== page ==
If the Pali term is to be taken in the sense of “without beginning or end”, this would seem to require that the element mata be interpreted as “measure”. However I find no support for that in early Pali texts; it always means “thought, known”.

It seems, then, that we should reject the dictionaries’ explanation as “without beginning or end”, at least in the Pali context. The early texts consistently accept limits on knowledge. And it is only with the acceptance of these limits that true liberating knowledge is possible.

As a postscript to this, in SN 15.7 we have an interesting exercise in the scope of samsara. It’s said that if four people were to recollect a hundred thousand eons per day for a hundred years, they would still not recollect all of samsara. Assuming 30 billion years for an eon, that means samsara is more than 4.38×10²⁰ years long.

And with a little math and science, and some assumptions, you can show that the tears you’ll shed in this time are, in fact, more than the water in the world’s oceans. But I’ll leave that for you!


Thank you Bhante.

What I really like about the beginning of samsara being unknown or even unknowable is how it challenges the Western concepts of what constitutes a religion and what we can hope for when turining to spiritual life. In fact, it is a feature that distinguishes Buddhism from so many not explicitly religious currents in the Western thought like different metaphysical theories or the contemporary cosmology as well.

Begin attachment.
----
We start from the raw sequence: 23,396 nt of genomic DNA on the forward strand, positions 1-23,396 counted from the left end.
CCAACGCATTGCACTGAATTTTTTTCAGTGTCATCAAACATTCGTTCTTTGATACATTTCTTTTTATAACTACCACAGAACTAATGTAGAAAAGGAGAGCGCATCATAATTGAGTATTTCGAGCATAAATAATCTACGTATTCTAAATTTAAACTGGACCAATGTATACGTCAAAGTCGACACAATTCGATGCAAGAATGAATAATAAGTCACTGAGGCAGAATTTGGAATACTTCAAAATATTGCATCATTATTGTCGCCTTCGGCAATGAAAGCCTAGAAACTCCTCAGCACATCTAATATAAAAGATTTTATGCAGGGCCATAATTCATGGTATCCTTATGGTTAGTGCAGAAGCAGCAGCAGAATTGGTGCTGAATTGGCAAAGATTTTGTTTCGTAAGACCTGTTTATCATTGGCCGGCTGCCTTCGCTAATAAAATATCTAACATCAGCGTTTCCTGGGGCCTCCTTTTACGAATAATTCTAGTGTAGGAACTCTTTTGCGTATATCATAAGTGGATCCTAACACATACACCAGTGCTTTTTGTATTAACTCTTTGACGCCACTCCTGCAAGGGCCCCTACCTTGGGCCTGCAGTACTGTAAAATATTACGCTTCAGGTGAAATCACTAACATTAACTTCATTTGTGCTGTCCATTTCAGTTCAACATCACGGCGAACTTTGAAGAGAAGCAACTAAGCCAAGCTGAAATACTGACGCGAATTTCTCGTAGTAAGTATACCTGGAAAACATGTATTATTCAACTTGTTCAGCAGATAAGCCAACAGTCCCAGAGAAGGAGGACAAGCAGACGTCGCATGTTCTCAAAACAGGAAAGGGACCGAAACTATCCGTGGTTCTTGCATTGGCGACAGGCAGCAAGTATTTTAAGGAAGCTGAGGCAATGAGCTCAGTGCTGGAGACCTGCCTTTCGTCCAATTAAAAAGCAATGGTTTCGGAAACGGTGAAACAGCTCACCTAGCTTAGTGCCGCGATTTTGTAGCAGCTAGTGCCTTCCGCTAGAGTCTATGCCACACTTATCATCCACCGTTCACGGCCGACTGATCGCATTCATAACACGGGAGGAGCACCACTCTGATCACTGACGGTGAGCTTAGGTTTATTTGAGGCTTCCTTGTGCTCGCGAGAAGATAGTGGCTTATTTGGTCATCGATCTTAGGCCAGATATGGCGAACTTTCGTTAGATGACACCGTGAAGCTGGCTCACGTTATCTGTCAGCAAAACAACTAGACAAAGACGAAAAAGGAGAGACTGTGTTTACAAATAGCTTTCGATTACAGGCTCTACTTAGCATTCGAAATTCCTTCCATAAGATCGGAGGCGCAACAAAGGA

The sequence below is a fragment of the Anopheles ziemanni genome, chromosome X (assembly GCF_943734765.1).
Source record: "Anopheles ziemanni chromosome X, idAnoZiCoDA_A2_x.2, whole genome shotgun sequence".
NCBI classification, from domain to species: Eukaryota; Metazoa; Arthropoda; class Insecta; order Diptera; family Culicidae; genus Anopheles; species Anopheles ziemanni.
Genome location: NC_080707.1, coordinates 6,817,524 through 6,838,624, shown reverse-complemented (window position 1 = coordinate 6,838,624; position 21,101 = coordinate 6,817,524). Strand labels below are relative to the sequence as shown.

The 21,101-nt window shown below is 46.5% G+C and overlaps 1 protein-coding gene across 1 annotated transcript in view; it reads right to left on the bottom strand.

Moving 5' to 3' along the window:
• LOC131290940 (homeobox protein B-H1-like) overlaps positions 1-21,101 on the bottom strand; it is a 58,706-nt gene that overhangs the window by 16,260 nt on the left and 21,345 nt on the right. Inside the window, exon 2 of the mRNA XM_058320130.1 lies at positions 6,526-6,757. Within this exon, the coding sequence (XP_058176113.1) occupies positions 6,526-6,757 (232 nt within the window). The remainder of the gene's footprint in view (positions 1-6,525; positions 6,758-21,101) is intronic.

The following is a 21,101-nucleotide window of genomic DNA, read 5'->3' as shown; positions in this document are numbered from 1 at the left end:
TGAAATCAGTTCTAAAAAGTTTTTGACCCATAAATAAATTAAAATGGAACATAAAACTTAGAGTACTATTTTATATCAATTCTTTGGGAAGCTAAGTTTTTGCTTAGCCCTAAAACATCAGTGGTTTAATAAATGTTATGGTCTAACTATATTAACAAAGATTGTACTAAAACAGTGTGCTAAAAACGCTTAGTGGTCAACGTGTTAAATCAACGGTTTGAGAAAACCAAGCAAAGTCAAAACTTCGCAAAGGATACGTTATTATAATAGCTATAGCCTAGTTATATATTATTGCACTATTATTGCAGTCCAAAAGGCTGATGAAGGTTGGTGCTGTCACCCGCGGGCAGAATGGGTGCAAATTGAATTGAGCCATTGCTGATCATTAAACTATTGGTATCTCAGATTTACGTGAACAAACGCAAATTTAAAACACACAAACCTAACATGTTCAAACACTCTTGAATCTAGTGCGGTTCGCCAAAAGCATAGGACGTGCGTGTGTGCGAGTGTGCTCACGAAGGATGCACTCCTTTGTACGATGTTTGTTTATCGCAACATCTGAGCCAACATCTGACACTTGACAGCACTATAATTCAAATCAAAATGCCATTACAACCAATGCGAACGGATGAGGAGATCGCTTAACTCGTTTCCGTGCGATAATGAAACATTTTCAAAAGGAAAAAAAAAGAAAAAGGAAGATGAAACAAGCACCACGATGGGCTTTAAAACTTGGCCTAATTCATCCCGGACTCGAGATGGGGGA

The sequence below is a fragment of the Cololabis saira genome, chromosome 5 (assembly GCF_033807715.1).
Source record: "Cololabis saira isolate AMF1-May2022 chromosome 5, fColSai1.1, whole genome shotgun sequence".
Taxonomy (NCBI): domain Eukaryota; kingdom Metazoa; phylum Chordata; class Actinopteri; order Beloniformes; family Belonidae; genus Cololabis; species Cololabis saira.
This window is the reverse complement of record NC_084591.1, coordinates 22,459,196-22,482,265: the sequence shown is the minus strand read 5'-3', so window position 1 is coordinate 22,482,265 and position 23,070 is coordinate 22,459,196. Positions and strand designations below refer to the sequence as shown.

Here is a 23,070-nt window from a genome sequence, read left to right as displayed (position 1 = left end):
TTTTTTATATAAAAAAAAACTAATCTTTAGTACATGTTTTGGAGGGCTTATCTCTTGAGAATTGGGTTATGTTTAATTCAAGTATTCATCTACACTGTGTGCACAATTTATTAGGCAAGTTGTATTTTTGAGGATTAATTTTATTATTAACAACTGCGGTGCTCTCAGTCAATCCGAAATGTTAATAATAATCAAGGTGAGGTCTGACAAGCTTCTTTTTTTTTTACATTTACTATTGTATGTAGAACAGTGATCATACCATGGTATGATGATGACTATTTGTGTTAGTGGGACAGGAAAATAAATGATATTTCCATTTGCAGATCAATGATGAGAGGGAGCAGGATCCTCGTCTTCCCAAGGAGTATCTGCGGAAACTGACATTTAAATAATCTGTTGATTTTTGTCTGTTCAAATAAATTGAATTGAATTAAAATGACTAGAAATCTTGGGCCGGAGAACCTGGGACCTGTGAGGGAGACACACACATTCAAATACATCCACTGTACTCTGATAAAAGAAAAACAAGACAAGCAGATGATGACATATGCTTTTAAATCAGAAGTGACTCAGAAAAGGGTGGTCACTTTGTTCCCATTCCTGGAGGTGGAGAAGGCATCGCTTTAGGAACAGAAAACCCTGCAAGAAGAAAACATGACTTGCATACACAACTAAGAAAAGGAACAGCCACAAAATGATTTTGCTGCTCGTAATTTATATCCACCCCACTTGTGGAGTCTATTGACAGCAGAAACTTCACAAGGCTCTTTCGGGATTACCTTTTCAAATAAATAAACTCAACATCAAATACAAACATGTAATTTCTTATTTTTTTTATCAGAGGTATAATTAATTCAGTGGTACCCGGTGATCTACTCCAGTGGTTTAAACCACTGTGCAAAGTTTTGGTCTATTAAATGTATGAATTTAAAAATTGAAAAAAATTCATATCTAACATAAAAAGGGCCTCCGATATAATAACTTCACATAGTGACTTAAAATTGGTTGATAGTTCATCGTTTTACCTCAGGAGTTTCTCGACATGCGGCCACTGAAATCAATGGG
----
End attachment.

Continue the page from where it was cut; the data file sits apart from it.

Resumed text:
What does a typical adherent of a monotheistic religion or a so-called ‘secular’ Westerner with a scientific and naturalistic view of the world think about the absolute true knowledge of the origin of the world? Or, as you may re-formulate this question after a little bit of pondering, what is one of his or her deepest yearnings that he or she seeks to satisfy with religion? I think it can quite possibly be his or her wish for the world to be a coherent narrative, with a distinct beginning, middle and end.

It doesn’t really mater what the beginning may look like: ‘God created the Heauen and the Earthe’ or ‘Beginningless Samsara’ (not ‘with unknown beginning’). It doesn’t really matter whether we will be able to grasp the overarching story in this very life. It can be either achieved by future generations of scientists and / or philosophers if we are talking about naturalistically thinking ‘secularists’, or God like some cosmic Hercule Poirot will explain everything to us after we die. It doesn’t matter because what matters is that such a narrative does exist in the eyes of a believer. If there is such a narrative there is some possibility of control, of opposing the anicca of existence and escaping dukkha without abandoning the oh so dear self. Hence endless eschatological ruminations in Abrahamic religions, detailed descriptions of heavens and hells in Indian religions and popularity of absurd religions like Scientology and Mormonism: they are absurd, but they are selling you such a good story…

What the Buddha does, or at least what the Canonical Buddha does instead is pointing out how pointless this belief in an overarching narrative is, and indeed how pointless it is trying to find it. Not that there is no Absolute Truth or Ultimate Knowledge about how the things really work - there is still, you know, Buddhadhamma - it’s just that it is very much possible you will never ever find out what it is. It is possible nobody will ever find out. So stop looking into the foggy landscape of past cosmic aeons and just start meditating, for Bhagavan’s sake!


I wish I had more likes to give you!

Thank you, bhante! Your metta will be more than enough :slight_smile:

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Mind = blown ! Thanks for writing this amazing view of yours.
And thanks Bhante for your essay.